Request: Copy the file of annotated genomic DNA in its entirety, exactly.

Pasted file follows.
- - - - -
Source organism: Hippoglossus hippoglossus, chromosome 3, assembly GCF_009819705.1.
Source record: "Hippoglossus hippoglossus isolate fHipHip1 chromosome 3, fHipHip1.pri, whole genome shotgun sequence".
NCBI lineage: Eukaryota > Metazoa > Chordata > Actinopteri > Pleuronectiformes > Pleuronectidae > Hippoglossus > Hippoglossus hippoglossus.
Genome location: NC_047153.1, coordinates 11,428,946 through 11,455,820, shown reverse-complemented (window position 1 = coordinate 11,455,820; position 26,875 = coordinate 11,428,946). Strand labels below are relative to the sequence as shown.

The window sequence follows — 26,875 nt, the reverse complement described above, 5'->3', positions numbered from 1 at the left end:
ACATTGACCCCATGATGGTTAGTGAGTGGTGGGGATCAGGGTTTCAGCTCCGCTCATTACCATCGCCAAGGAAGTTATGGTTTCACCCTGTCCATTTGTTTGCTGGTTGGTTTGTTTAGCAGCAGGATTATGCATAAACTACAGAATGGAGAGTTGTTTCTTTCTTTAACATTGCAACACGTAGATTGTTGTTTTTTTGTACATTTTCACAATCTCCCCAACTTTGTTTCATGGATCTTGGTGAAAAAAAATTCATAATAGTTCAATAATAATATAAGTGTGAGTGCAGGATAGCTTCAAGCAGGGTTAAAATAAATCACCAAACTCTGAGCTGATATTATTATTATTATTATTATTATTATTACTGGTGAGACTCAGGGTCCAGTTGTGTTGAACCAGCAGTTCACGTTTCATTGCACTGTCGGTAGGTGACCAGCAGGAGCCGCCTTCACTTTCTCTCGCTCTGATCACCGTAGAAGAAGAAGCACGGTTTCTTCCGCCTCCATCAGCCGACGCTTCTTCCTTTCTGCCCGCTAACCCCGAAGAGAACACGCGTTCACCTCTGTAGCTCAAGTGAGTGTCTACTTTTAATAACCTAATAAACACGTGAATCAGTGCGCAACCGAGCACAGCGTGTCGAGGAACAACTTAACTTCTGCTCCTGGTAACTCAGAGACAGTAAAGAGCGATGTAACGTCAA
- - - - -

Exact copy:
Source organism: Hippoglossus hippoglossus, chromosome 3, assembly GCF_009819705.1.
Source record: "Hippoglossus hippoglossus isolate fHipHip1 chromosome 3, fHipHip1.pri, whole genome shotgun sequence".
NCBI lineage: Eukaryota > Metazoa > Chordata > Actinopteri > Pleuronectiformes > Pleuronectidae > Hippoglossus > Hippoglossus hippoglossus.
Genome location: NC_047153.1, coordinates 11,428,946 through 11,455,820, shown reverse-complemented (window position 1 = coordinate 11,455,820; position 26,875 = coordinate 11,428,946). Strand labels below are relative to the sequence as shown.

The window sequence follows — 26,875 nt, the reverse complement described above, 5'->3', positions numbered from 1 at the left end:
ACATTGACCCCATGATGGTTAGTGAGTGGTGGGGATCAGGGTTTCAGCTCCGCTCATTACCATCGCCAAGGAAGTTATGGTTTCACCCTGTCCATTTGTTTGCTGGTTGGTTTGTTTAGCAGCAGGATTATGCATAAACTACAGAATGGAGAGTTGTTTCTTTCTTTAACATTGCAACACGTAGATTGTTGTTTTTTTGTACATTTTCACAATCTCCCCAACTTTGTTTCATGGATCTTGGTGAAAAAAAATTCATAATAGTTCAATAATAATATAAGTGTGAGTGCAGGATAGCTTCAAGCAGGGTTAAAATAAATCACCAAACTCTGAGCTGATATTATTATTATTATTATTATTATTATTACTGGTGAGACTCAGGGTCCAGTTGTGTTGAACCAGCAGTTCACGTTTCATTGCACTGTCGGTAGGTGACCAGCAGGAGCCGCCTTCACTTTCTCTCGCTCTGATCACCGTAGAAGAAGAAGCACGGTTTCTTCCGCCTCCATCAGCCGACGCTTCTTCCTTTCTGCCCGCTAACCCCGAAGAGAACACGCGTTCACCTCTGTAGCTCAAGTGAGTGTCTACTTTTAATAACCTAATAAACACGTGAATCAGTGCGCAACCGAGCACAGCGTGTCGAGGAACAACTTAACTTCTGCTCCTGGTAACTCAGAGACAGTAAAGAGCGATGTAACGTCAA